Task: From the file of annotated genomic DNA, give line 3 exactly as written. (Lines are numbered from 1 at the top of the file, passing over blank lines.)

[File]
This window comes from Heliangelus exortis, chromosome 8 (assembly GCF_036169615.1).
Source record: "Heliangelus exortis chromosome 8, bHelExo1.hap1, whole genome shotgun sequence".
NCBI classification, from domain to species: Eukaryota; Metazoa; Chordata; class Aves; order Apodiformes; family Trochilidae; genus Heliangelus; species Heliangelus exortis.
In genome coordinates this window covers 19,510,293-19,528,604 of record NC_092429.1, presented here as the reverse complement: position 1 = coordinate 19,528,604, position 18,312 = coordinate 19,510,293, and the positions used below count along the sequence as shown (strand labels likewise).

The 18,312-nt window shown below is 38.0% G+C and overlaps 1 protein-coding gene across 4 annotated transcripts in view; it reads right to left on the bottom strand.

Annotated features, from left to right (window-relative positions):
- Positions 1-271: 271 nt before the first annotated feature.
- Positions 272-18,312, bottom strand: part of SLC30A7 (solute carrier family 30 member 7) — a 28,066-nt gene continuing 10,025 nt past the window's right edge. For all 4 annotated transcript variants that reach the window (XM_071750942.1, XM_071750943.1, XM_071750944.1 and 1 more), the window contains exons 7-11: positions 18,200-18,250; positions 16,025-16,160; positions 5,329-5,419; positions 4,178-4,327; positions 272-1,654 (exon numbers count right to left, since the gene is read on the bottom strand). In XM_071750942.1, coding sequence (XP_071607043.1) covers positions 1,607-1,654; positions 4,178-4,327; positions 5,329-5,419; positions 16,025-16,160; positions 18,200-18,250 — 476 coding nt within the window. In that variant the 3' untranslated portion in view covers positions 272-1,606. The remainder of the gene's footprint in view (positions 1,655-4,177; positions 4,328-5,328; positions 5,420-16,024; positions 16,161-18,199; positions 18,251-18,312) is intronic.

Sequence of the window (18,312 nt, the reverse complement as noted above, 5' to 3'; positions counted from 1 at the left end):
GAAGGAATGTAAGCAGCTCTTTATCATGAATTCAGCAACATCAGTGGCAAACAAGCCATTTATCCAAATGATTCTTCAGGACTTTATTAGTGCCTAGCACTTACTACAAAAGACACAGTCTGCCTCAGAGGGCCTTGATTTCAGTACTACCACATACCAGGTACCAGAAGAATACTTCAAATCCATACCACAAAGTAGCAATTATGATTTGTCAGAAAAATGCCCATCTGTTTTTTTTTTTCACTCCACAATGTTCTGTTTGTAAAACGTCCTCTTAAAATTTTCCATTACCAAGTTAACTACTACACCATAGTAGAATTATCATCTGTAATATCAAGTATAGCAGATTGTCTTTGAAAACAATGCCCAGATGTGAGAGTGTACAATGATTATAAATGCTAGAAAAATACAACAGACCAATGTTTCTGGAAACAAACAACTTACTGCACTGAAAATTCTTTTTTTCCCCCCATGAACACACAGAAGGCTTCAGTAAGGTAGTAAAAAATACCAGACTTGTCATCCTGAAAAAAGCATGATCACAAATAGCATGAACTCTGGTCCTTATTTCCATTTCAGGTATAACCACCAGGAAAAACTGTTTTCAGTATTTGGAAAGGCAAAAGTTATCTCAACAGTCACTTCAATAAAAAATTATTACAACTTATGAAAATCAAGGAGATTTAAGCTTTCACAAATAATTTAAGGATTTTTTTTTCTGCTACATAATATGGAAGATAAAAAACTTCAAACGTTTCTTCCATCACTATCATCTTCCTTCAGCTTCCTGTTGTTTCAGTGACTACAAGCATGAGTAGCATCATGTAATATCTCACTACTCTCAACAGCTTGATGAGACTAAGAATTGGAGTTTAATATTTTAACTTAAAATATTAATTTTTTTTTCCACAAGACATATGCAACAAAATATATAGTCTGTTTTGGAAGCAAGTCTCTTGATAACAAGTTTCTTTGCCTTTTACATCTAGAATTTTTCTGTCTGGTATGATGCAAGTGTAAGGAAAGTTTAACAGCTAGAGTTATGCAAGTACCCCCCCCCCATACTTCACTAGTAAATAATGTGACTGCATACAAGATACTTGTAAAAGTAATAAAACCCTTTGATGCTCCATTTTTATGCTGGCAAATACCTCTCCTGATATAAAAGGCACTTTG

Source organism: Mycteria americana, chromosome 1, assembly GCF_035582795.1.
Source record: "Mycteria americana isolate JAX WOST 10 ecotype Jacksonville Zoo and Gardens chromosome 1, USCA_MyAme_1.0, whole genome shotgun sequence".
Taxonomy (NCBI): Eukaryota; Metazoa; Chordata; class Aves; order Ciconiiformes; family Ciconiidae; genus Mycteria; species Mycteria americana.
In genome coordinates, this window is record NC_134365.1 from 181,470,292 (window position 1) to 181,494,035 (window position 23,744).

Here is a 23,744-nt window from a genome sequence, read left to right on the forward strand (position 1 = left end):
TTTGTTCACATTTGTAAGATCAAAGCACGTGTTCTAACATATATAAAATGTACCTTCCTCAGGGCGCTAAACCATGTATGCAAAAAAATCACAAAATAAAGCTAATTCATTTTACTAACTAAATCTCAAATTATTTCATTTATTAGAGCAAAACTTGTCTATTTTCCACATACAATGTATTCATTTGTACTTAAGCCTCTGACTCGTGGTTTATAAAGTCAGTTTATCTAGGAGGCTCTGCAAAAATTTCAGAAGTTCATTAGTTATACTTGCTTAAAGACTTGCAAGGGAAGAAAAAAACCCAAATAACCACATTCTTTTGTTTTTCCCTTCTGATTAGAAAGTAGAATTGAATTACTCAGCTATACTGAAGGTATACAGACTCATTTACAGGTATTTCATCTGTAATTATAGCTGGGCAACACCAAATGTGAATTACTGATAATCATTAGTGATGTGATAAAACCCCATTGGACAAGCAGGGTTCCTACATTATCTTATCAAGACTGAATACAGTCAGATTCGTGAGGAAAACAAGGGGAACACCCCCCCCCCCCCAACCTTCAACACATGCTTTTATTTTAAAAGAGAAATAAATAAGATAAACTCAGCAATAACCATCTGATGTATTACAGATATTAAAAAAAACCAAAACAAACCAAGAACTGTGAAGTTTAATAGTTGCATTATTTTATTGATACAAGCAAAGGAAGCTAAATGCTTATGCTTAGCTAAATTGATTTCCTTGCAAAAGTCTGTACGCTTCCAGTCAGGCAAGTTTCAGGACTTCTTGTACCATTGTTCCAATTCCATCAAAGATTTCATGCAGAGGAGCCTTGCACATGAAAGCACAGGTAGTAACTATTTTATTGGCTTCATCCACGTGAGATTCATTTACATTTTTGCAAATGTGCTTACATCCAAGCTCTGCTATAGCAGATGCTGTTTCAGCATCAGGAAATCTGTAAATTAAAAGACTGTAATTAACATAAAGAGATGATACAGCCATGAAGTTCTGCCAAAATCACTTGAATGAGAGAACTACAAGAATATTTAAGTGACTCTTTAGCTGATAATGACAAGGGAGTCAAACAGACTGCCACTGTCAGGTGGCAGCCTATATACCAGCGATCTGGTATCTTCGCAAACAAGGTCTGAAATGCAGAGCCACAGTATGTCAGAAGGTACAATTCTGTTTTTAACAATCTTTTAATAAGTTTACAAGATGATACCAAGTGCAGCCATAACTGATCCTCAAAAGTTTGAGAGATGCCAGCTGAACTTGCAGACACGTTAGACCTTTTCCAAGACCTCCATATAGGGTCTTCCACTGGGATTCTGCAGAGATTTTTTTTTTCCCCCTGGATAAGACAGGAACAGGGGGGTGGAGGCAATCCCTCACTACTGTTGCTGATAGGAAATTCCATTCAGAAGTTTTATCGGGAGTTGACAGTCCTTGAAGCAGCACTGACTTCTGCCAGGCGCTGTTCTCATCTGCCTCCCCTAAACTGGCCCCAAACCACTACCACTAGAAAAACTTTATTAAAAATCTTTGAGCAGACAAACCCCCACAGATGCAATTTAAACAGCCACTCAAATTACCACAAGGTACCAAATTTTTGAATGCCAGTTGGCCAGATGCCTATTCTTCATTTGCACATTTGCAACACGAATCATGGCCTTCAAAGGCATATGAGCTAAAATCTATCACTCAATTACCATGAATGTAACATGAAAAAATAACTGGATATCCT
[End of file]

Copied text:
NCBI classification, from domain to species: Eukaryota; Metazoa; Chordata; class Aves; order Apodiformes; family Trochilidae; genus Heliangelus; species Heliangelus exortis.